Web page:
Critical Feminism in the Archives

Marika Cifor, Stacy Wood


Through the use of feminist historiography this article examines some of the myriad ways in which feminist praxis has pushed against, challenged, enriched, dismantled, assimilated or otherwise affected archival theory and practice. We contend that archival theory and practice have yet to fully engage with a feminist praxis that is aimed at more than attaining better representation of women in archives. We begin this piece by tracing the ways in which archives became embedded in feminist social movements and can be understood as critical tools and modes of self-representation and self-historicization. In the second section, we consider the explicit presence of feminist theory in archival studies literature and contemporary practice, the key focal points and arguments that have challenged traditional understandings of archival work around gender. We then address, in the third section, the expansive figure of the archives in humanities and social science literature. This piece contributes significantly to thinking on the ways in which these conversations in the archival turn can, at their best, expose blind spots within the archival literature and provide us with theoretical tools to tackle what we take for granted. Finally, we offer ways in which we see critical and intersectional feminist theory can contribute to existing archival discourse and practice, critiquing concepts that have remained unquestioned such as community and organization. This piece exposes the transformational potential of feminism for archives and of archives for dismantling the heteronormative, capitalist and racist patriarchy.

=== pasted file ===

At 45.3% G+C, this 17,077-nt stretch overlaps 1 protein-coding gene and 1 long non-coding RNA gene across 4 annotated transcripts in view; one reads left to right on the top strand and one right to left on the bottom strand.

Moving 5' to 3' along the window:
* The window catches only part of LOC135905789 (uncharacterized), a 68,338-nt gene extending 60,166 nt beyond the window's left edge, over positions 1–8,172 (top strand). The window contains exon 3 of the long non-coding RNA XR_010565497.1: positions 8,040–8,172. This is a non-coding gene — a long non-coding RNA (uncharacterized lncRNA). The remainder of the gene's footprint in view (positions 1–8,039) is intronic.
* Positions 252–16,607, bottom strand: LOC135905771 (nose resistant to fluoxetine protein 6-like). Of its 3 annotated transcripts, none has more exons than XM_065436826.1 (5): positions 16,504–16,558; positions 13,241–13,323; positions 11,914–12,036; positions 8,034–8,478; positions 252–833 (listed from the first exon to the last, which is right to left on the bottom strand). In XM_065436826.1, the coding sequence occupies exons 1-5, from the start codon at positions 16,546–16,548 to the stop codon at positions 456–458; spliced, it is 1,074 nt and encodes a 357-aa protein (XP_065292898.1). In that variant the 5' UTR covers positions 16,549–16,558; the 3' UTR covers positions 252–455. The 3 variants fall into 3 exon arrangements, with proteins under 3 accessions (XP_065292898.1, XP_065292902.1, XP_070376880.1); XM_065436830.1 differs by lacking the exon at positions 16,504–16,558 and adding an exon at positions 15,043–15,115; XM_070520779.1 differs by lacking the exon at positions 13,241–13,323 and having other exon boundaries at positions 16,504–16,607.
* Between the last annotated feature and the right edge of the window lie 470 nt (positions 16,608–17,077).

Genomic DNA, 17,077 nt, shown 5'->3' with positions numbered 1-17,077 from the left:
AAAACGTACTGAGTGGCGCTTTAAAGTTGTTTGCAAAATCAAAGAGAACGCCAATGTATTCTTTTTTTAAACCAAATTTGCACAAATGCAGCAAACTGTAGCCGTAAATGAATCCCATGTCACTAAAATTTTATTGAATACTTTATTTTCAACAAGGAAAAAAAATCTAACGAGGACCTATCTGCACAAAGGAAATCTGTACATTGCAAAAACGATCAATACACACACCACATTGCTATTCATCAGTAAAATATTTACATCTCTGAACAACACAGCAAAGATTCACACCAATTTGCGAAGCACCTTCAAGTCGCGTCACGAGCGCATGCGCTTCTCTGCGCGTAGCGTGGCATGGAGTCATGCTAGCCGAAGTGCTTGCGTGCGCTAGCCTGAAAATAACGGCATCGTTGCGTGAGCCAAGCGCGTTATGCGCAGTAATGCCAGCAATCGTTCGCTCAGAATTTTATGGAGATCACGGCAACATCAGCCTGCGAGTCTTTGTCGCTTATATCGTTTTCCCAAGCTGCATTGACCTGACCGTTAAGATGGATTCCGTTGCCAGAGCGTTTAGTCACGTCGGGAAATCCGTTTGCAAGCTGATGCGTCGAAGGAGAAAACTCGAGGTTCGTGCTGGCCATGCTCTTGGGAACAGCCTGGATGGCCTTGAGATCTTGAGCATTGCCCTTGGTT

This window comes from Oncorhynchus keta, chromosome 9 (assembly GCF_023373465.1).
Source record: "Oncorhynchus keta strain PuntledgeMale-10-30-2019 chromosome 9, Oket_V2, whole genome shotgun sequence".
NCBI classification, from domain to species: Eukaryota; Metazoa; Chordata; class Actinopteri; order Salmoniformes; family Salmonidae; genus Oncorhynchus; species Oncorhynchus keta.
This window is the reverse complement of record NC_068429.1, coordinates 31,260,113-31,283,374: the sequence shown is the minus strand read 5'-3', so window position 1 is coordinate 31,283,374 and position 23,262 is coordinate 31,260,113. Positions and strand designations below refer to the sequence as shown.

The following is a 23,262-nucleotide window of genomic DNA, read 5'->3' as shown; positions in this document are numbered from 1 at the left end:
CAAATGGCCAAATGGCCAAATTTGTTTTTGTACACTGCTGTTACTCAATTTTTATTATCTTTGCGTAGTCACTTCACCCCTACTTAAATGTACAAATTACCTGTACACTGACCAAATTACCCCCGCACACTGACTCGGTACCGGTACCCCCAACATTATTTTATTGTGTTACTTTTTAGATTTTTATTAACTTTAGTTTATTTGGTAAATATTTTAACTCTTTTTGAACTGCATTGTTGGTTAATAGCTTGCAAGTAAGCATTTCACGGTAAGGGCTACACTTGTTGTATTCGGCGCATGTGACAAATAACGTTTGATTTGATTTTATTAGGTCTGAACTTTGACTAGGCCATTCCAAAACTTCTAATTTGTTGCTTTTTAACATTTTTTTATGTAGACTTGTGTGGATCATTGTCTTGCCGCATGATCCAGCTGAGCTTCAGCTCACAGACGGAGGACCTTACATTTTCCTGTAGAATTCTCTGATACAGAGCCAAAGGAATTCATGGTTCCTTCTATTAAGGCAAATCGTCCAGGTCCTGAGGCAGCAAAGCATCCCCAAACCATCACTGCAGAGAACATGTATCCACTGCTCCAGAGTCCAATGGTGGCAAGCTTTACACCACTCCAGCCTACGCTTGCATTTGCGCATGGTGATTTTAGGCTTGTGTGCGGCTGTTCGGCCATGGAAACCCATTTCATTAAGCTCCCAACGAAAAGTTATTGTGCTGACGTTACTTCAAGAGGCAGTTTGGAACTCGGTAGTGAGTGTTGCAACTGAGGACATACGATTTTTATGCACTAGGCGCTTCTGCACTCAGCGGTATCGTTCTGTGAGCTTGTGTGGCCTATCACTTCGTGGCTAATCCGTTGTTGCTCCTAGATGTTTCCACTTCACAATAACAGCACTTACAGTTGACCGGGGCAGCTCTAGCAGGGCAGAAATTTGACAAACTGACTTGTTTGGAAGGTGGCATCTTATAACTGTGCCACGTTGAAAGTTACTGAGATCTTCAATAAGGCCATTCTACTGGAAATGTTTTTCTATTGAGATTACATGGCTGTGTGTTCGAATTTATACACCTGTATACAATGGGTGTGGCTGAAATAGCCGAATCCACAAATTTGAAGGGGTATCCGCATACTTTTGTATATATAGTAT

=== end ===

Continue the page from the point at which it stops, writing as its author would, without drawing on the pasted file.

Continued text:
archives; feminism; critical theory

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